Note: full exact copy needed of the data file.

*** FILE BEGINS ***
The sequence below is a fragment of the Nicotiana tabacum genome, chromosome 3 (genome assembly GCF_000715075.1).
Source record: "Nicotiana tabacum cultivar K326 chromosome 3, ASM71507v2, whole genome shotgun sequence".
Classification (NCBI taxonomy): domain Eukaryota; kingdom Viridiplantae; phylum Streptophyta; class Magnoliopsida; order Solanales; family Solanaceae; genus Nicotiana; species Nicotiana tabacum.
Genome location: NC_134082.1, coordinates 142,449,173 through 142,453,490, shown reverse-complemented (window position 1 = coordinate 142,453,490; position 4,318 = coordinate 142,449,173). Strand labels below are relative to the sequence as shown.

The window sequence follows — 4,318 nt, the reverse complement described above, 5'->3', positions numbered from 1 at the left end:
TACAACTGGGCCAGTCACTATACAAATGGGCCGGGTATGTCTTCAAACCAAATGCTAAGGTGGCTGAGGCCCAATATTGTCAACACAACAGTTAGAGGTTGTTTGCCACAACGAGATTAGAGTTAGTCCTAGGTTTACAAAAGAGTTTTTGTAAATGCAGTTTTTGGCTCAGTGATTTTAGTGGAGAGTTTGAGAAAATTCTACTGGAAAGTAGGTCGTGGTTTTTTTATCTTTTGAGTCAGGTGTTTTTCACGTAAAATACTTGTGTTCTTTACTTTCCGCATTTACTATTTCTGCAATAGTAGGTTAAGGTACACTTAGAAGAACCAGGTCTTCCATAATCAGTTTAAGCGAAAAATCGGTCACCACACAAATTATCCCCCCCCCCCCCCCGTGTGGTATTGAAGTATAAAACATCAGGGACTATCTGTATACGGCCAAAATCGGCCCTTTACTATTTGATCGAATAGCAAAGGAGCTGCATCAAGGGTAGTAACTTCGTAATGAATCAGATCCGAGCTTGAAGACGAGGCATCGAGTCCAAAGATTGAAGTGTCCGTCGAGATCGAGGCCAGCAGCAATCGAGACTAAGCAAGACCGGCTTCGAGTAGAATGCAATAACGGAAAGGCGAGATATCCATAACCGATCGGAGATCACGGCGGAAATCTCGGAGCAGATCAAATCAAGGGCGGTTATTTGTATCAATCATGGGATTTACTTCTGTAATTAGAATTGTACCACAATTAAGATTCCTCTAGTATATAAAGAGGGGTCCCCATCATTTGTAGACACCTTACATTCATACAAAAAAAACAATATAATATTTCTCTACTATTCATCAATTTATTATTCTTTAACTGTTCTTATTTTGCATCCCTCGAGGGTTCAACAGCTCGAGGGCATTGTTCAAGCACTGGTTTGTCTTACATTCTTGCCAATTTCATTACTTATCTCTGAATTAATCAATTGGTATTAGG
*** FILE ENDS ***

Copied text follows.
The sequence below is a fragment of the Nicotiana tabacum genome, chromosome 3 (genome assembly GCF_000715075.1).
Source record: "Nicotiana tabacum cultivar K326 chromosome 3, ASM71507v2, whole genome shotgun sequence".
Classification (NCBI taxonomy): domain Eukaryota; kingdom Viridiplantae; phylum Streptophyta; class Magnoliopsida; order Solanales; family Solanaceae; genus Nicotiana; species Nicotiana tabacum.
Genome location: NC_134082.1, coordinates 142,449,173 through 142,453,490, shown reverse-complemented (window position 1 = coordinate 142,453,490; position 4,318 = coordinate 142,449,173). Strand labels below are relative to the sequence as shown.

The window sequence follows — 4,318 nt, the reverse complement described above, 5'->3', positions numbered from 1 at the left end:
TACAACTGGGCCAGTCACTATACAAATGGGCCGGGTATGTCTTCAAACCAAATGCTAAGGTGGCTGAGGCCCAATATTGTCAACACAACAGTTAGAGGTTGTTTGCCACAACGAGATTAGAGTTAGTCCTAGGTTTACAAAAGAGTTTTTGTAAATGCAGTTTTTGGCTCAGTGATTTTAGTGGAGAGTTTGAGAAAATTCTACTGGAAAGTAGGTCGTGGTTTTTTTATCTTTTGAGTCAGGTGTTTTTCACGTAAAATACTTGTGTTCTTTACTTTCCGCATTTACTATTTCTGCAATAGTAGGTTAAGGTACACTTAGAAGAACCAGGTCTTCCATAATCAGTTTAAGCGAAAAATCGGTCACCACACAAATTATCCCCCCCCCCCCCCCGTGTGGTATTGAAGTATAAAACATCAGGGACTATCTGTATACGGCCAAAATCGGCCCTTTACTATTTGATCGAATAGCAAAGGAGCTGCATCAAGGGTAGTAACTTCGTAATGAATCAGATCCGAGCTTGAAGACGAGGCATCGAGTCCAAAGATTGAAGTGTCCGTCGAGATCGAGGCCAGCAGCAATCGAGACTAAGCAAGACCGGCTTCGAGTAGAATGCAATAACGGAAAGGCGAGATATCCATAACCGATCGGAGATCACGGCGGAAATCTCGGAGCAGATCAAATCAAGGGCGGTTATTTGTATCAATCATGGGATTTACTTCTGTAATTAGAATTGTACCACAATTAAGATTCCTCTAGTATATAAAGAGGGGTCCCCATCATTTGTAGACACCTTACATTCATACAAAAAAAACAATATAATATTTCTCTACTATTCATCAATTTATTATTCTTTAACTGTTCTTATTTTGCATCCCTCGAGGGTTCAACAGCTCGAGGGCATTGTTCAAGCACTGGTTTGTCTTACATTCTTGCCAATTTCATTACTTATCTCTGAATTAATCAATTGGTATTAGG